Note: Where available, the PDF/Word icon below is provided to view the complete and fully formatted document
 Download Current HansardDownload Current Hansard    View Or Save XMLView/Save XML

Previous Fragment    Next Fragment
Tuesday, 2 February 2016
Page: 113


Ms PRICE (Durack) (19:15): Mr Deputy Speaker Goodenough, I wish you a happy new year. I am pleased to rise in the House for the first time this year to speak on the Competition and Consumer Amendment (Payment Surcharges) Bill 2015. This bill will ban what can be incredibly unfair, excessive surcharges on processed payments, such as processing fees, banks' merchant service fees, fees for the rental of card terminals and fixed monthly and annual fees. Importantly, in the future when a consumer uses a credit card to pay for a meal, a hotel room or even a set of new tyres or to buy goods online no longer will the business owner that they are transacting with be entitled to charge a surcharge that does not reflect the actual cost of the credit card transaction.

It is very easy for me to support the introduction of this bill that we are debating today given my electorate of Durack covers over 1.6 million square kilometres and consists of more than 300 towns and communities, with the vast majority being rural and remote. People in regional Western Australia live in some of the most remote places in the world, where opportunities and money are harder to come by. Companies making large profits from excessive surcharges at the expense of the honest people in very rural and remote towns is simply not on. Often in rural and remote locations there is little choice of products or service providers, which only increases the chance of regional customers being ripped off. We are now going to stop that practice. It is not right, and the Turnbull government is rectifying the situation to make it right. Those sitting on this side of the chamber understand that, and that is why the government is acting to stamp out unscrupulous practice. Although I do not agree with those opposite on many things, I am very pleased to hear that they appear to be supporting this bill. We know that this is yet another common sense measure by the Turnbull government.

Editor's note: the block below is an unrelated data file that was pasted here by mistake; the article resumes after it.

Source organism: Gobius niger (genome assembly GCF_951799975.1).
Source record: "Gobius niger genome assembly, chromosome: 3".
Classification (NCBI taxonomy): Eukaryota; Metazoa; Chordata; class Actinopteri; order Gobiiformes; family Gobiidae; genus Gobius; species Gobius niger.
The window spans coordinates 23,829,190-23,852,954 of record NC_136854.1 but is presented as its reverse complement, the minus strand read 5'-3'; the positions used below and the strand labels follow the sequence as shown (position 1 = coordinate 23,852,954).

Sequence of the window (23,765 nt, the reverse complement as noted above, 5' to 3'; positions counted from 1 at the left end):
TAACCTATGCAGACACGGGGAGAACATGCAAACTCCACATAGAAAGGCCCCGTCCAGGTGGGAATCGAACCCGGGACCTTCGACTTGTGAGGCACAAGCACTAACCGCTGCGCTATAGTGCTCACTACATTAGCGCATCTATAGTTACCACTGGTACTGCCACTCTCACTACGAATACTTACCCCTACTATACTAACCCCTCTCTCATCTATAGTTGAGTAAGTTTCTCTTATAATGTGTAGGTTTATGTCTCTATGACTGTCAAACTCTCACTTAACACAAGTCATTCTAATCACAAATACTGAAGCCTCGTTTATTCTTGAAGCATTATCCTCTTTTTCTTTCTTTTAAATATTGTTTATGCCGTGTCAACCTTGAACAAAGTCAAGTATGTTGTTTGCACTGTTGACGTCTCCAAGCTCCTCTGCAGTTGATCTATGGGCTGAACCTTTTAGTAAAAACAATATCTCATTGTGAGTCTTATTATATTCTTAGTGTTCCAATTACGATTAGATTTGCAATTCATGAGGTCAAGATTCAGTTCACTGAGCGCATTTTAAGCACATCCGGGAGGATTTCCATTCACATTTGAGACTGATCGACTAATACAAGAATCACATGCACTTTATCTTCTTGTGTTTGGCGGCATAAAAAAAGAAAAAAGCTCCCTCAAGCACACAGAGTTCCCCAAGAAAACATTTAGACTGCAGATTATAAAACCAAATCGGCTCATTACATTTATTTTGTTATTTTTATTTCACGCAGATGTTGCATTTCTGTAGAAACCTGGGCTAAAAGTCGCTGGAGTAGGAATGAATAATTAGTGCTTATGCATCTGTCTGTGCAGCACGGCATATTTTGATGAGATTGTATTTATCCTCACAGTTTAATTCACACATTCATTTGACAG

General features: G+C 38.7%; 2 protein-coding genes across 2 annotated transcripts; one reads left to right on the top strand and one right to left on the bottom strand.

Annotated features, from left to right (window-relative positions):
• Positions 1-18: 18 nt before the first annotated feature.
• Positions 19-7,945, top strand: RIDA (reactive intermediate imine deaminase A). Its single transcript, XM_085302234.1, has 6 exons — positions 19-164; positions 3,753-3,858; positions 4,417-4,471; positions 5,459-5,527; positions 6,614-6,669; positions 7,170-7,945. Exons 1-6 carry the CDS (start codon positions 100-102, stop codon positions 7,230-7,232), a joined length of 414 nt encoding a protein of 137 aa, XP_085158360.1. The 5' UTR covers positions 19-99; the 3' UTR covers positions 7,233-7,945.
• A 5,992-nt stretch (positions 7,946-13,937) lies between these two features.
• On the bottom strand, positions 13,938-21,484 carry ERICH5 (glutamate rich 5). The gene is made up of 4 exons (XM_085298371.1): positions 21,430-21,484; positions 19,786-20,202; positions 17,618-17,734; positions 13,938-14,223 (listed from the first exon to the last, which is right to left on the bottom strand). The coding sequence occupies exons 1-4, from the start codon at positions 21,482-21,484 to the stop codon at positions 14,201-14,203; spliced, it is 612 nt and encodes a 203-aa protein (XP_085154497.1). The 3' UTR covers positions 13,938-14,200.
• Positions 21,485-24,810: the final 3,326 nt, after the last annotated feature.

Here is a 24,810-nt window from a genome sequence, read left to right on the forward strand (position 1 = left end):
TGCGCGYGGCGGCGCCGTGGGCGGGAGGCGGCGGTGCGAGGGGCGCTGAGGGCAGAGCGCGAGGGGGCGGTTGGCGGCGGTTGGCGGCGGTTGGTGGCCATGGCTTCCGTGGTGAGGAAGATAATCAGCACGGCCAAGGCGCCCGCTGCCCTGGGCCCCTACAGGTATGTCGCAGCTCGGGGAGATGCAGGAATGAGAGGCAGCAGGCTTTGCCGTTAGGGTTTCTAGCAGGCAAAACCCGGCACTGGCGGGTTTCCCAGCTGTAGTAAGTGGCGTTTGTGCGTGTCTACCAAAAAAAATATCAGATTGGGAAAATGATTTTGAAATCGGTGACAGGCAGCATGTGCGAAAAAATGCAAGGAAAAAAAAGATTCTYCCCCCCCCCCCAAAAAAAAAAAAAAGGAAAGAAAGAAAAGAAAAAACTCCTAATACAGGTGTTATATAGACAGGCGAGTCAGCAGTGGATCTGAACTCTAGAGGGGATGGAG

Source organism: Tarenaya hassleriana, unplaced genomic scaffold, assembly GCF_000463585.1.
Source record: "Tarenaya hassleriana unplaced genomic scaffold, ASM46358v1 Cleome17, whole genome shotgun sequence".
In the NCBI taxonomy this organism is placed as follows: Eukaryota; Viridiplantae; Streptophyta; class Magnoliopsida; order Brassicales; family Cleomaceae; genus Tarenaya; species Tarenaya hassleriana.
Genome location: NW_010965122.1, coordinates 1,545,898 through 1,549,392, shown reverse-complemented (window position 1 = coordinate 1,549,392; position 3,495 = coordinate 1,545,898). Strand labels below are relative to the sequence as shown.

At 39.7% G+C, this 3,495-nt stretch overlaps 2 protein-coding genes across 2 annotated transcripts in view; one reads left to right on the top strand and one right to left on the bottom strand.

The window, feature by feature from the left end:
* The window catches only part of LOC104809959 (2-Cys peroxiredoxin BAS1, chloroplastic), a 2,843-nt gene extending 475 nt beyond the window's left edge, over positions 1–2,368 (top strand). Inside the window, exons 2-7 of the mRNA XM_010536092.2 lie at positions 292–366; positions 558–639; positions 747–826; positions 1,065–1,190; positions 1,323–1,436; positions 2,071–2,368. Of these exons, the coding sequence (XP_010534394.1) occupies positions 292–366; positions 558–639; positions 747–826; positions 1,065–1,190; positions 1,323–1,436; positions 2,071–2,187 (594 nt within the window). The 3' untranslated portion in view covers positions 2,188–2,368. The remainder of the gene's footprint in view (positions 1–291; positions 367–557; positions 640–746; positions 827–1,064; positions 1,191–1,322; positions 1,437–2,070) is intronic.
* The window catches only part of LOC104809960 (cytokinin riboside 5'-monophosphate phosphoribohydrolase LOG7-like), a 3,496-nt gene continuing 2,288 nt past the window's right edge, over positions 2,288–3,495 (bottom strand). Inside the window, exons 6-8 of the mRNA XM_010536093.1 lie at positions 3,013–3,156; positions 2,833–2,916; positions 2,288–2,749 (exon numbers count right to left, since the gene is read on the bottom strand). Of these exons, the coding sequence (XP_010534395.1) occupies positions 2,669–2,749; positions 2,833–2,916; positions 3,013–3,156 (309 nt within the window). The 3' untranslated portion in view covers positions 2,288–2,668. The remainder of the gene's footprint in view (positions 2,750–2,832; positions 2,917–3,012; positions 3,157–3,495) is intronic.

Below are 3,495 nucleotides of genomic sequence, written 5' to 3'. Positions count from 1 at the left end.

This bill will enable the Australian Competition and Consumer Commission to be the primary enforcement agency to ban those unfair excessive charges. In the future, those excessive charges will come under the watchful eye of the ACCC. The reality is that many merchants absorb the processing costs in their usual trade without having to surcharge. Well done to them, I say. Disappointingly, though, some merchants impose surcharges well above the cost of processing a card payment, more than 10 per cent in some cases. Unfortunately, while thousands of good Australian businesses do the right thing by the customer, there are always a handful who give a bad name to the rest of them. In the future, those merchants who break the rules will be hit hard, with listed corporations fined up to $108,000, other corporations stung to the tune of $10,800 and unincorporated entities penalised by just over $2,000.

The Reserve Bank of Australia regulates most commonly used cards, such as Visa, MasterCard and American Express, and it will be within the discretion of the RBA or the government to extend the operation of the ban to other payment cards or methods. Under this bill, the RBA will generally be responsible for setting the permitted costs that merchants can recover.

This measure is yet another example of the smart, effective and efficient government we have been delivering since we were elected over two years ago. It is no accident that last year there were more new jobs created than have been since 2006. This government presided over the creation of 301,300 new jobs in 2015, and we achieved that by backing innovation and small business. We are the same government which are reviewing the system to unleash Australia's full economic potential and support improved living standards and continued prosperity for all Australians.

We are also the same government that have developed new employment initiatives, such as jobactive, the Transition to Work service, the What's Next website, the National Work Experience Program and the Empowering YOUth Initiatives—all of which played a role in last year's record employment level, which included a record high 8,228,700 in full-time employment. Most pleasing to me is that youth unemployment is now at its lowest level since July 2013, with youth job participation having increased to 68.1 per cent. Also we have more women in the workplace, which pleases me very much as well.

The mental health package, the science and innovation package, the domestic violence package and the national ice strategy are four key reforms which the government announced before Christmas. They have all been warmly received in my electorate of Durack.

A key to the success of this government has been our consultative nature, and stakeholders approved the framework we are discussing in this bill today for the ban on excessive credit card surcharging. Banks, along with card schemes, were supportive, as were consumer representatives.

As I said at the start of this speech, the Turnbull government are committed to achieving a more efficient system. A more efficient system will go a long way in my regional electorate, especially for rural and remote towns in Durack. Residents of the bush cannot continue to fund record profits with this ongoing unfair practice. We are determined to ensure a fairer outcome for all Australian consumers. I commend this bill to the House.